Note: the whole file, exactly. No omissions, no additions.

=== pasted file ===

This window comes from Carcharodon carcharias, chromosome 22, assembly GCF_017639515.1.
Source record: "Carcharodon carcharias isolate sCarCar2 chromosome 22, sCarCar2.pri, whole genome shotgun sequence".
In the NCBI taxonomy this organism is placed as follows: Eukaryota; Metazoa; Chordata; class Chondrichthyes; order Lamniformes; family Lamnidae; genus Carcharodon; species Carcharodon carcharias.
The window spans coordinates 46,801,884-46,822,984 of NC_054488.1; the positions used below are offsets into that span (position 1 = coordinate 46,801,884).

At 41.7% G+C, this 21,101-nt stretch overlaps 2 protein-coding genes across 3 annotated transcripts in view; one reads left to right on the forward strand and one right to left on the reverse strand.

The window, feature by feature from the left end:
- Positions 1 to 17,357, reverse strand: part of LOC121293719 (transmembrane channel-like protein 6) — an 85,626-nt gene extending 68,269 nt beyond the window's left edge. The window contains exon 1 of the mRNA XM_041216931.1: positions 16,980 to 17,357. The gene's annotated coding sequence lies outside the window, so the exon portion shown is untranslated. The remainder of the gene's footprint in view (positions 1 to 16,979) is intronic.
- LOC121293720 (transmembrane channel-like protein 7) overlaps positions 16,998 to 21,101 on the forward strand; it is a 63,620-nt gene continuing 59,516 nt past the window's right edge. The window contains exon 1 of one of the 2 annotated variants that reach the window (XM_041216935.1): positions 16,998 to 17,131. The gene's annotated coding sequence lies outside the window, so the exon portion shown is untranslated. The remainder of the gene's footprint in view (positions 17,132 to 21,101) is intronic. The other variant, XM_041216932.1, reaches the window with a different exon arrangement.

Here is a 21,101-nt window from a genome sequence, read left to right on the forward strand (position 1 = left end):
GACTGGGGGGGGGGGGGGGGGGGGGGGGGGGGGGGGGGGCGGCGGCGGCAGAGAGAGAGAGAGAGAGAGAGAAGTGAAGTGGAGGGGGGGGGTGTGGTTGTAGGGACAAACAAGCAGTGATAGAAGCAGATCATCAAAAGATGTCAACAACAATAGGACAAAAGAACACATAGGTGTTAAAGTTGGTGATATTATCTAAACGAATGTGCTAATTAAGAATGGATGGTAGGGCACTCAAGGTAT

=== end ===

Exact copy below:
This window comes from Carcharodon carcharias, chromosome 22, assembly GCF_017639515.1.
Source record: "Carcharodon carcharias isolate sCarCar2 chromosome 22, sCarCar2.pri, whole genome shotgun sequence".
In the NCBI taxonomy this organism is placed as follows: Eukaryota; Metazoa; Chordata; class Chondrichthyes; order Lamniformes; family Lamnidae; genus Carcharodon; species Carcharodon carcharias.
The window spans coordinates 46,801,884-46,822,984 of NC_054488.1; the positions used below are offsets into that span (position 1 = coordinate 46,801,884).

At 41.7% G+C, this 21,101-nt stretch overlaps 2 protein-coding genes across 3 annotated transcripts in view; one reads left to right on the forward strand and one right to left on the reverse strand.

The window, feature by feature from the left end:
- Positions 1 to 17,357, reverse strand: part of LOC121293719 (transmembrane channel-like protein 6) — an 85,626-nt gene extending 68,269 nt beyond the window's left edge. The window contains exon 1 of the mRNA XM_041216931.1: positions 16,980 to 17,357. The gene's annotated coding sequence lies outside the window, so the exon portion shown is untranslated. The remainder of the gene's footprint in view (positions 1 to 16,979) is intronic.
- LOC121293720 (transmembrane channel-like protein 7) overlaps positions 16,998 to 21,101 on the forward strand; it is a 63,620-nt gene continuing 59,516 nt past the window's right edge. The window contains exon 1 of one of the 2 annotated variants that reach the window (XM_041216935.1): positions 16,998 to 17,131. The gene's annotated coding sequence lies outside the window, so the exon portion shown is untranslated. The remainder of the gene's footprint in view (positions 17,132 to 21,101) is intronic. The other variant, XM_041216932.1, reaches the window with a different exon arrangement.

Here is a 21,101-nt window from a genome sequence, read left to right on the forward strand (position 1 = left end):
GACTGGGGGGGGGGGGGGGGGGGGGGGGGGGGGGGGGGGCGGCGGCGGCAGAGAGAGAGAGAGAGAGAGAGAAGTGAAGTGGAGGGGGGGGGTGTGGTTGTAGGGACAAACAAGCAGTGATAGAAGCAGATCATCAAAAGATGTCAACAACAATAGGACAAAAGAACACATAGGTGTTAAAGTTGGTGATATTATCTAAACGAATGTGCTAATTAAGAATGGATGGTAGGGCACTCAAGGTAT